New Directions in Optimizing Page Content

Search engine optimization (SEO) is really a process consisting of multiple tasks, and the exact techniques used are sometimes closely guarded secrets. The way I see it, SEO done right should include six major tasks: optimization, submission, registration, positioning, monitoring, and maintenance.

In my last article, I promised to cover, over the coming weeks, the major changes in SEO strategies.

I’ll start by elaborating on current strategies for content optimization. It’s always been important to optimize your page content, but you must do so on two levels.

On one level, you’re trying to gain high rankings in the spider-type engines, such as Google, AltaVista, Lycos, and Excite. On another level, you’re persuading customers to use your products and services. So writing page content requires top copywriting skills as well as up-to-date knowledge of search engine algorithm trends. It also takes a good amount of time, and pages should be updated regularly.

Gone are the days when people would try to outwit search engine algorithms by methods such as repeating keywords within hidden text or with illegal doorway pages. Now, as never before, search engine algorithms are very complex; they differ widely and are constantly changing. In fact, search engines will quickly spot and penalize people who don’t follow their rules.

Although the exact algorithms for each search engine are unknown and are constantly changing, SEO technicians are constantly testing to identify best results. In the past, most algorithms appeared to favor keyword density in various sections of the Web page: the title, the keyword meta tag (if the engine reads meta tags), the first 100 words of Web copy (text), and headlines. The emphasis has moved away from a specific keyword density in favor of what is considered excellent or well-written content. So there’s nothing left to do but to optimize your pages correctly.

For optimizing page content, I recommend paying attention to these subtasks: keyword selection, keyword placement and coding, quality copywriting, site navigation design, and link popularity.

  • Keyword selection. Each page of your Web site contains a variety of content on different topics and subtopics. There are specific keywords embedded throughout your page content that can be identified as strategic keywords. Identify one or two phrases or two or more words from each page as your strategic keywords (multiword phrases work much better than single keywords). For brainstorming strategies on how to identify your keywords, read “Finding the Keywords That Will Help Customers Find You” and “Choose Your Words With Care.”
  • Keyword placement and coding. Place your keywords in all the HTML tags possible throughout the site, including meta tags. Not all search engines read meta tags, so you want to place keywords in as many other HTML tags as possible, including image Alt tags, !comments tags, and heading tags. But don’t omit meta tags, which can help overcome problems with tables, frames, and other danger areas. Make sure your strategic keywords appear in all critical locations throughout your Web pages. For instance, the page title is critical.
  • Quality copywriting. Your strategic keywords must be reflected throughout the copy (especially in the first 100 words) on all your pages. Remember, the spider engines look for HTML text rather than graphics. Some sites like to illustrate large sections of copy with graphics. Though a picture may be worth a thousand words, search engines do not read graphics. The result is that you’ll miss out on making your site more relevant. Beyond that, you need a professional copywriter to produce both keyword-rich and marketing-oriented text. Your customers need kick-ass copy that sells effortlessly, without creating confusion. At the same time, the robot engines need the text-rich information they’re looking for. Only a trained copywriter knows how to satisfy both needs.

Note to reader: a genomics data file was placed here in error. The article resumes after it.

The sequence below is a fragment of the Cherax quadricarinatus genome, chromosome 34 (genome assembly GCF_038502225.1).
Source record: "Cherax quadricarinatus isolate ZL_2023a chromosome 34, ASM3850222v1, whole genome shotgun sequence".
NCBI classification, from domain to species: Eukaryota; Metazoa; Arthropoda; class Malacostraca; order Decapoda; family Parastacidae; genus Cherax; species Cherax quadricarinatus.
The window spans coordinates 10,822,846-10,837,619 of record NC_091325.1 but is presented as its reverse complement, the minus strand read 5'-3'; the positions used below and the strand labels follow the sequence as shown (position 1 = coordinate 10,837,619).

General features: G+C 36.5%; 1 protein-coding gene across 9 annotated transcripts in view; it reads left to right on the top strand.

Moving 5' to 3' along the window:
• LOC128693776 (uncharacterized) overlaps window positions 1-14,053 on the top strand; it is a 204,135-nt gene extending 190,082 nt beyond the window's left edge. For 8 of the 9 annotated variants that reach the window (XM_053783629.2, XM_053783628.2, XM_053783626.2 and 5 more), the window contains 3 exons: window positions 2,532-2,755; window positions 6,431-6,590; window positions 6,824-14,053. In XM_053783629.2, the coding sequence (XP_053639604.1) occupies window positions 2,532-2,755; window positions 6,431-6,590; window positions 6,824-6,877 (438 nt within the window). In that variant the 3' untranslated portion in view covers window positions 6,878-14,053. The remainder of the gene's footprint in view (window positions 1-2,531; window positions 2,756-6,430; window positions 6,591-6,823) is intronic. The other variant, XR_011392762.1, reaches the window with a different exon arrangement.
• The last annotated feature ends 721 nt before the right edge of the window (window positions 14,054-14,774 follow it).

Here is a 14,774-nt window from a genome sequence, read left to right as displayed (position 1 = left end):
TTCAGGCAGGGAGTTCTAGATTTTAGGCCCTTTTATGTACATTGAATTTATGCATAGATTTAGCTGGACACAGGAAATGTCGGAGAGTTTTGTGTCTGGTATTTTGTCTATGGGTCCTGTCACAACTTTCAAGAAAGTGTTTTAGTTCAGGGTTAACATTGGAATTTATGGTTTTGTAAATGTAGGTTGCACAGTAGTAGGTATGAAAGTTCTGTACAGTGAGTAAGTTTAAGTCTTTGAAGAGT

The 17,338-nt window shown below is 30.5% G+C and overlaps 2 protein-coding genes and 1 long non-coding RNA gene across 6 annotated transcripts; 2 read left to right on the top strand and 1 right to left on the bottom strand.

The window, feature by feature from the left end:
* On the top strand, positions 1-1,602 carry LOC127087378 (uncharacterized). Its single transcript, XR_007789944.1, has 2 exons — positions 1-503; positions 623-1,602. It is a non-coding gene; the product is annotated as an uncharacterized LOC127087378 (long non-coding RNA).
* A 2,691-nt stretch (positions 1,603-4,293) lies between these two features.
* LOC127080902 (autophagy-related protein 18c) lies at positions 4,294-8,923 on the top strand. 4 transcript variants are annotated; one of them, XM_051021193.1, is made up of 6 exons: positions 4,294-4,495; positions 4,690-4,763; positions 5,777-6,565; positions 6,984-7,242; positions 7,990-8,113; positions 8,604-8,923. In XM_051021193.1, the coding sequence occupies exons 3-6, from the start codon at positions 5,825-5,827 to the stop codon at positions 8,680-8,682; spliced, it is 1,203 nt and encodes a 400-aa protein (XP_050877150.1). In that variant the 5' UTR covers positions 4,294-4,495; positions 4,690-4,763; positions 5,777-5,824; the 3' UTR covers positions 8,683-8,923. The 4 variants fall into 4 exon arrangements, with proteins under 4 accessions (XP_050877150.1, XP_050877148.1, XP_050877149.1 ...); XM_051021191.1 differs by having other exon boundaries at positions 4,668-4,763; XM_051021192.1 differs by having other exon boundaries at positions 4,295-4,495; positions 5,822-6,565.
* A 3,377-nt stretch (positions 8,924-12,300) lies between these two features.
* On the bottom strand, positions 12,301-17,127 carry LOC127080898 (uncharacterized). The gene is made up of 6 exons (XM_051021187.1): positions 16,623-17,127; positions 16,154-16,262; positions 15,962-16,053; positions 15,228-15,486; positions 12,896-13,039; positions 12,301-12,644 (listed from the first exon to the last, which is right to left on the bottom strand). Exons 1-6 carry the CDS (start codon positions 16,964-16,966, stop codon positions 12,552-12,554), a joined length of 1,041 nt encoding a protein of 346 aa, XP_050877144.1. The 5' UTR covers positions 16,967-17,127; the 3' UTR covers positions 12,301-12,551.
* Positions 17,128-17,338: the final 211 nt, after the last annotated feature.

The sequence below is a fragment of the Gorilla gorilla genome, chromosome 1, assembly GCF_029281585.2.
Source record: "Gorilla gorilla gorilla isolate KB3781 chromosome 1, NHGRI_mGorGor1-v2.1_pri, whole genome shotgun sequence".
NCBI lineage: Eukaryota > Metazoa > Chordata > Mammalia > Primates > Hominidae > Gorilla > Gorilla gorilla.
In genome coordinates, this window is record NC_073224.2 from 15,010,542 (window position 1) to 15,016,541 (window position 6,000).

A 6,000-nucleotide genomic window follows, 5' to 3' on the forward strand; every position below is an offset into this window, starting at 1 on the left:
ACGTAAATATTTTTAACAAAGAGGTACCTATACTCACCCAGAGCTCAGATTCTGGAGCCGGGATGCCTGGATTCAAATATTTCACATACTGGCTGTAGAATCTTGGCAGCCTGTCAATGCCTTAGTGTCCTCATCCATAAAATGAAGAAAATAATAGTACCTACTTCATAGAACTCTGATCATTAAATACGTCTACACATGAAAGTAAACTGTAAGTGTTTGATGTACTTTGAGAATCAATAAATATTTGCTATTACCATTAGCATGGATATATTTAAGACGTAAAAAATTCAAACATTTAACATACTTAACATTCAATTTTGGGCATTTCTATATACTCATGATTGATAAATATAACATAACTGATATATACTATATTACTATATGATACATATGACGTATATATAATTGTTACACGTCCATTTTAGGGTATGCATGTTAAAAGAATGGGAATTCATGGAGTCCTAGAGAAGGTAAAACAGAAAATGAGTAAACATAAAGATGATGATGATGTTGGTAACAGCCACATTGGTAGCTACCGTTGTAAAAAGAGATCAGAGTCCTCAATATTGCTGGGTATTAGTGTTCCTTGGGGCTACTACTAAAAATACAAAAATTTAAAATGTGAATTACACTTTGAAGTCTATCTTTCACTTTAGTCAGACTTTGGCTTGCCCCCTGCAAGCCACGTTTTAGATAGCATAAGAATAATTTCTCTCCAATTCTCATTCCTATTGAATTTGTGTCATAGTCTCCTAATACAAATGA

• Site navigation design. Some designers create Web sites with image-map links from the home page to the interior pages. Some spiders can’t follow these links and won’t be able to index your interior pages, which may be the most descriptive and relevant pages you want users to find. A good fix for this problem is to add to the home page HTML hyperlinks leading to your most important interior pages or to the major sections of your Web site. You can place these links leading to all your relevant content along the bottom of your home page so that search engines will quickly find them. Another good idea is to create a site-map page with text links to all the important areas within your site. If you follow this option, you can submit this page, ensuring that spider engines locate pages deep within your site.
  • Link popularity. Since many search engine algorithms include link popularity as a variable for determining high rankings, you want to get yourself linked to as many quality sites as possible. You can encourage linking by providing a link-instruction page on your site, detailing exactly how you want the links to appear on the linking sites. It can be a simple text link, a graphical link via a button, or a unique URL link. For more details on this linking strategy, see “Easy Linkin’” by Eric Ward. The number of links is subordinate to link quality, because quality content results in high traffic. For instance, a link from Yahoo or is much more important than a link from less popular sites.

So there you have it, the latest strategies for optimizing your site for search engines in 2001. If you have any questions, don’t hesitate to ask, and, as always, I’d love to hear your feedback.

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